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# Chapter seventhe particle swarmother binary decision 294 Chapter Seven—The Particle Swarm

P x id ( ) = 1 ) = f x id ( t 1 ), v id ( t 1 ), p id , p gd
I P(xid(t)=1) is the probability that individual i will choose 1 (of course the probability of their making the zero choice is 1 − P) for

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pid is the best state found so far, for example, it is 1 if the individ-ual’s best success occurred when xid was 1 and 0 if it was 0

pgd is the neighborhood best, again 1 if the best success attained by any member of the neighborhood was when it was in the 1 state

s v ) 1
id = 1 + exp(−v id )

Team LRN v id ( ) = v id ( t 1 ) + ϕ 1 ( p id x i d ( t 1 )) + ϕ 2 ( p gd x id ( t
if ρid < s v id ( )) then x id ( ) = 1 ; else x id ( ) = 0

where ρid is a vector of random numbers, drawn from a uniform distribu-tion between 0.0 and 1.0. These formulas are iterated repeatedly over each dimension of each individual, testing every time to see if the cur-rent value of xid results in a better evaluation than pid, which will be up-dated if it does. Boyd and Richerson varied the relative weighting of indi-vidual experience and social transmission according to some theoretical suggestions; the current model acknowledges the differential effects of the two forces without preconceptions about their relative importance. Sometimes decisions are based more on an individual’s personal experi-ence and sometimes on their perception of what other people believe, and either kind of information will dominate sometimes.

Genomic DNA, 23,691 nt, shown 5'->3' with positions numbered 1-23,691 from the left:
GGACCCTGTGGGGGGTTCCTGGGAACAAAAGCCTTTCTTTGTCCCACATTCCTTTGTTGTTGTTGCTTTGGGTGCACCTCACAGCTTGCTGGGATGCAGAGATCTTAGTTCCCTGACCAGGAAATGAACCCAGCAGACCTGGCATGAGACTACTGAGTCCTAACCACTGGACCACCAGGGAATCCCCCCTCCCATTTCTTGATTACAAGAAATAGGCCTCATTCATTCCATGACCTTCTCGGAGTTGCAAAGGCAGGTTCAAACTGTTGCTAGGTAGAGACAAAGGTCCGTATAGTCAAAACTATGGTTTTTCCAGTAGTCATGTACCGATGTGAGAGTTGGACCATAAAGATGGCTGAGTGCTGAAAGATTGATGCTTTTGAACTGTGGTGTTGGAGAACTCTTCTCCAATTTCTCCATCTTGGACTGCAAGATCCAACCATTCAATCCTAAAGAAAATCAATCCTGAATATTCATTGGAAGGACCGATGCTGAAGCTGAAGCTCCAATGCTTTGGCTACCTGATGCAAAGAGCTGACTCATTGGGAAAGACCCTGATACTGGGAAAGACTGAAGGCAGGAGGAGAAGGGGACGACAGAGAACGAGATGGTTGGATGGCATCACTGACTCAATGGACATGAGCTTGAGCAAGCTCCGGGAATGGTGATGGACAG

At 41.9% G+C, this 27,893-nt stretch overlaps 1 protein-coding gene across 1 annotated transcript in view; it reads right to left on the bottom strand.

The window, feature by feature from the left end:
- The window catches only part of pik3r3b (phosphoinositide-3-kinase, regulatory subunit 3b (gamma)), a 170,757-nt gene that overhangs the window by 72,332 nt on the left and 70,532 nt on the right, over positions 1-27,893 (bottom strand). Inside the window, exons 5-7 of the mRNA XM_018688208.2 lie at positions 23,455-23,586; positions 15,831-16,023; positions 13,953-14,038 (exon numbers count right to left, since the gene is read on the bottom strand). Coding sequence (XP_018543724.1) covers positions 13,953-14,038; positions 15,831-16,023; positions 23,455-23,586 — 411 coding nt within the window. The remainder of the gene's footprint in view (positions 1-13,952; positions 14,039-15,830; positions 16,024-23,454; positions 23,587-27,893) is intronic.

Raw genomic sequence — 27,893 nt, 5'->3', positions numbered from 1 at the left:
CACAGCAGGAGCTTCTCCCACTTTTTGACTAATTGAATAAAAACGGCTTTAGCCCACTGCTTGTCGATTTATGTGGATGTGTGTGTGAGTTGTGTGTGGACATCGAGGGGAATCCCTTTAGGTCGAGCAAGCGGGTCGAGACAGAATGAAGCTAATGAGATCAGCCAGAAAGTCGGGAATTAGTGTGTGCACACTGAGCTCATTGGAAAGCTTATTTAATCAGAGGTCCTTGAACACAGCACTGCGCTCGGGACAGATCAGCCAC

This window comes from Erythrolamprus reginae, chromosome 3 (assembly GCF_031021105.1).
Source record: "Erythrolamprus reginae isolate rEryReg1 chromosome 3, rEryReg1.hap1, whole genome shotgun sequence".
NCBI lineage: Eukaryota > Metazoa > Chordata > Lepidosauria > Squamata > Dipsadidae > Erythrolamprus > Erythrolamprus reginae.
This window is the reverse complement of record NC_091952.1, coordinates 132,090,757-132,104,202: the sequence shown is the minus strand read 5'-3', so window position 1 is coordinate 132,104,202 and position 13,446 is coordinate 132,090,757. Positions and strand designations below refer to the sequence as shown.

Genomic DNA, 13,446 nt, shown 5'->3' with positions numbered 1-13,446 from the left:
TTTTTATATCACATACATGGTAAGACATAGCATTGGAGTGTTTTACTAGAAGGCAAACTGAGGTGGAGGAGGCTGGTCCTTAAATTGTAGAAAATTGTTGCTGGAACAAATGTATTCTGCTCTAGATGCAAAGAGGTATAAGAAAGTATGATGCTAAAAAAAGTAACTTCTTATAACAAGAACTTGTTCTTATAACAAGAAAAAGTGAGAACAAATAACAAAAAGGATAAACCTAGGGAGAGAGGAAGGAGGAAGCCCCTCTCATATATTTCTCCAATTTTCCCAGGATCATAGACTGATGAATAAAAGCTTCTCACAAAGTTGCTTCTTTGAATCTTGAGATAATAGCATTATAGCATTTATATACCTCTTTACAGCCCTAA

One more thing: we can limit vid so that s(vid) does not approach too closely to 0.0 or 1.0; this ensures that there is always some chance of a bit flipping (we also don’t want vi moving toward infinity and overloading the exponential function!). A constant parameter Vmax can be set at the

How It Works